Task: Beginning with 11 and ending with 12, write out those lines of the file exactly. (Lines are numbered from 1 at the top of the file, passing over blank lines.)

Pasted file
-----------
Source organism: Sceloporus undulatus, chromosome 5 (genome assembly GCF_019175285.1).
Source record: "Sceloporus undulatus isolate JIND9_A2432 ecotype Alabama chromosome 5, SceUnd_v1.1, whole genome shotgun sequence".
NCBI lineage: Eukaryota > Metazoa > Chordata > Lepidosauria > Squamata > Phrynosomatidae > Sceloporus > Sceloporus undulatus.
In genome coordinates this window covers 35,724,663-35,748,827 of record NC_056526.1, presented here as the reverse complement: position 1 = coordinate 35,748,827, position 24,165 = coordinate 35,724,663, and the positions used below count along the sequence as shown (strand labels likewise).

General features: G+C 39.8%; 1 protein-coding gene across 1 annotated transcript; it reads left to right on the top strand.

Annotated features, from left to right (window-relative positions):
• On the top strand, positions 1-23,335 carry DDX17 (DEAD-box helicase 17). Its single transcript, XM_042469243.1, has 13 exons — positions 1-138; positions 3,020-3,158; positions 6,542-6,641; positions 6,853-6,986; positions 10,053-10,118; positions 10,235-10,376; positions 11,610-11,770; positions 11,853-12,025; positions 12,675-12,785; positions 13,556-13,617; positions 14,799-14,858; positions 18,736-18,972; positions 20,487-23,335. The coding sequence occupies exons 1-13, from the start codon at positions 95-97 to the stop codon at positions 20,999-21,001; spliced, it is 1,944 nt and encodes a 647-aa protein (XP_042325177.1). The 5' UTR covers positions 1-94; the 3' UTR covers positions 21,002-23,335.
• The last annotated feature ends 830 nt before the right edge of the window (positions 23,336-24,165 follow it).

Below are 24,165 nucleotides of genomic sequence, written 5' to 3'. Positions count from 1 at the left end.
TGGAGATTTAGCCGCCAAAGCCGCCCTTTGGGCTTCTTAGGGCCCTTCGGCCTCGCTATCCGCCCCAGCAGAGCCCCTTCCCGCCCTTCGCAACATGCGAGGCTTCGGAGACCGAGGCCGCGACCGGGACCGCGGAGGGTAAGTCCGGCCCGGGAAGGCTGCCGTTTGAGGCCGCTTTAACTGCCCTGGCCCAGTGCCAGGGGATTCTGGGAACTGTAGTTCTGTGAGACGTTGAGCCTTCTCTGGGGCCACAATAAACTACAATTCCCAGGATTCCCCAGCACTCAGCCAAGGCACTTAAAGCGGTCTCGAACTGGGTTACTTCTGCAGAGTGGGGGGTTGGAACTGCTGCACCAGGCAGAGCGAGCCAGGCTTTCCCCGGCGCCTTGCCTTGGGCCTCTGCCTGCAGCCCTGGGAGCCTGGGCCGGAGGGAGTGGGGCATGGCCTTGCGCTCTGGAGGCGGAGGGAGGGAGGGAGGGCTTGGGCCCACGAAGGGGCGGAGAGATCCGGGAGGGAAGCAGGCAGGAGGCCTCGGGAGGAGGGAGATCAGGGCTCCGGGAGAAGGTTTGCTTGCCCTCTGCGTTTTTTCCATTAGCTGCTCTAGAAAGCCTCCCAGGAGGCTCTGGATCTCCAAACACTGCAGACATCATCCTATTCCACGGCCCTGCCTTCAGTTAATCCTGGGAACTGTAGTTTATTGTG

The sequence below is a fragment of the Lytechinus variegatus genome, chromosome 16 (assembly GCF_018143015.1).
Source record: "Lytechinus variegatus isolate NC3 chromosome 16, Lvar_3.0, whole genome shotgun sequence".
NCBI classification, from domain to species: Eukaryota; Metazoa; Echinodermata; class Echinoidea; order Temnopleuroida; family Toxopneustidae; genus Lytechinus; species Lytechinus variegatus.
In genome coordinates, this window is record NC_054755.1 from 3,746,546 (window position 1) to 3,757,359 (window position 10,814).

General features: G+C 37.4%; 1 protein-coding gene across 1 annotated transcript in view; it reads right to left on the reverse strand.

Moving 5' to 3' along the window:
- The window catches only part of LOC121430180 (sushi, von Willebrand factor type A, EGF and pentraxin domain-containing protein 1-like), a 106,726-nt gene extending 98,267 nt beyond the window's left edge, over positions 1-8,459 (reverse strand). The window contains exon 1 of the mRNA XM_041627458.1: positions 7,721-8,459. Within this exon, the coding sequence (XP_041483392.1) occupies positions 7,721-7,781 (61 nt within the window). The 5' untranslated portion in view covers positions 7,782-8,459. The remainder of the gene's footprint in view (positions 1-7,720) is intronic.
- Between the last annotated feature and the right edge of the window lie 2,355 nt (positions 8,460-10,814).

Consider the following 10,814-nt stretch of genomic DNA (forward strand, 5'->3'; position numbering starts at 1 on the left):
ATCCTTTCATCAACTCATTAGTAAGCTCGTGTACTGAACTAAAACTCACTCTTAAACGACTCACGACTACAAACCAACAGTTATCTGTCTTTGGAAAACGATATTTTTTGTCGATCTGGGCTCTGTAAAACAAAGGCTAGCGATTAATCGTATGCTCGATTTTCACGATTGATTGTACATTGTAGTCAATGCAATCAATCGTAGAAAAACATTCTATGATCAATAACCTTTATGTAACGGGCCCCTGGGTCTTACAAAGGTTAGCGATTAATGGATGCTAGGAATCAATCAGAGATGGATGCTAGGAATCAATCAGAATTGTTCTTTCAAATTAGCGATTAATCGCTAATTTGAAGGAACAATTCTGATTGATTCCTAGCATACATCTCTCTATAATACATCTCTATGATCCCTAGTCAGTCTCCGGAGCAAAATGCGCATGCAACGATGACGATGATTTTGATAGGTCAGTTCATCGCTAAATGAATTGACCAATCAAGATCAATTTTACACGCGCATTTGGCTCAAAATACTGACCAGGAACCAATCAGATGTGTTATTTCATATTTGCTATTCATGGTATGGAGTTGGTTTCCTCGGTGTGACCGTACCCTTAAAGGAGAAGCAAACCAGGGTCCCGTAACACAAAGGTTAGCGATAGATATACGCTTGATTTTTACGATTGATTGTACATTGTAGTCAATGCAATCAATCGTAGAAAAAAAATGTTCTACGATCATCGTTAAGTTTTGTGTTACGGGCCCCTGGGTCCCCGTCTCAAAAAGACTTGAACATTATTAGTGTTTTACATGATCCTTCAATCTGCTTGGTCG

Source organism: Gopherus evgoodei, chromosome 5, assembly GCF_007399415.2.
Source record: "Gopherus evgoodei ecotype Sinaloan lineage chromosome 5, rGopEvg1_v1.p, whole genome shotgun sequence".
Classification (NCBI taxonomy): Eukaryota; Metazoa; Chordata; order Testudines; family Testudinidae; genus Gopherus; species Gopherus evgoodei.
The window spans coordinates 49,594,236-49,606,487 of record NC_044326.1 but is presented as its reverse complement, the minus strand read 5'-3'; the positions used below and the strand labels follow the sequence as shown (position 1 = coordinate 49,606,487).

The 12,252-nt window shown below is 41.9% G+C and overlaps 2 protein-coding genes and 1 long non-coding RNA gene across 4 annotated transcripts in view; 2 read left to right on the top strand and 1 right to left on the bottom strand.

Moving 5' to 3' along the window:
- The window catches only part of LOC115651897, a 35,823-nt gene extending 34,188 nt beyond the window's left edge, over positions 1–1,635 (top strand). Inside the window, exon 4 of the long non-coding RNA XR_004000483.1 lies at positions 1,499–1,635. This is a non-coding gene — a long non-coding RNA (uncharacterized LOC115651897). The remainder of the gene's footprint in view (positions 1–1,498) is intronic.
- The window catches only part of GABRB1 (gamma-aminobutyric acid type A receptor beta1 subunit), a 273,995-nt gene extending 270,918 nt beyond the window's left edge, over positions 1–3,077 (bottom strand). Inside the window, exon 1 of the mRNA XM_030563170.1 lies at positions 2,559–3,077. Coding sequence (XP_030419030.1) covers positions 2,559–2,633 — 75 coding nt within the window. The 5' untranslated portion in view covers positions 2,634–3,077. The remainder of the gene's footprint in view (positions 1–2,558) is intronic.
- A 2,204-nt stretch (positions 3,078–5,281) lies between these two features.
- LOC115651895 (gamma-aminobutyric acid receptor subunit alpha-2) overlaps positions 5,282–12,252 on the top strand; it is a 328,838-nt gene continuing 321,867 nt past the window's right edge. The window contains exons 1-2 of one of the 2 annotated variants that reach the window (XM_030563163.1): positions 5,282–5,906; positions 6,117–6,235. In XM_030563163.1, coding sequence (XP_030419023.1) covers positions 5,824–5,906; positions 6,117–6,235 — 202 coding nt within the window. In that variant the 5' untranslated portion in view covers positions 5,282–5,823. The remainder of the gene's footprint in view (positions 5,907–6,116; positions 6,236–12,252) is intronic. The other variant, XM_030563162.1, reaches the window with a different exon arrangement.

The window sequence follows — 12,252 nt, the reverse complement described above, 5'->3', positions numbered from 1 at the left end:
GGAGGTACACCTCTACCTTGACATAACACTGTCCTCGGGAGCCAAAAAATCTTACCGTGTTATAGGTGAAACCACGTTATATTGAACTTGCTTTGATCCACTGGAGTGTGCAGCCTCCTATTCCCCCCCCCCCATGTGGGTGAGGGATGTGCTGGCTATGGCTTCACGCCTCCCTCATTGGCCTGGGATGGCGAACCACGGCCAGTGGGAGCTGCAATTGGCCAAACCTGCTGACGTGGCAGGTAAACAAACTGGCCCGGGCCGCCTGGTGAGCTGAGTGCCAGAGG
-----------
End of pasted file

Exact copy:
The sequence below is a fragment of the Lytechinus variegatus genome, chromosome 16 (assembly GCF_018143015.1).
Source record: "Lytechinus variegatus isolate NC3 chromosome 16, Lvar_3.0, whole genome shotgun sequence".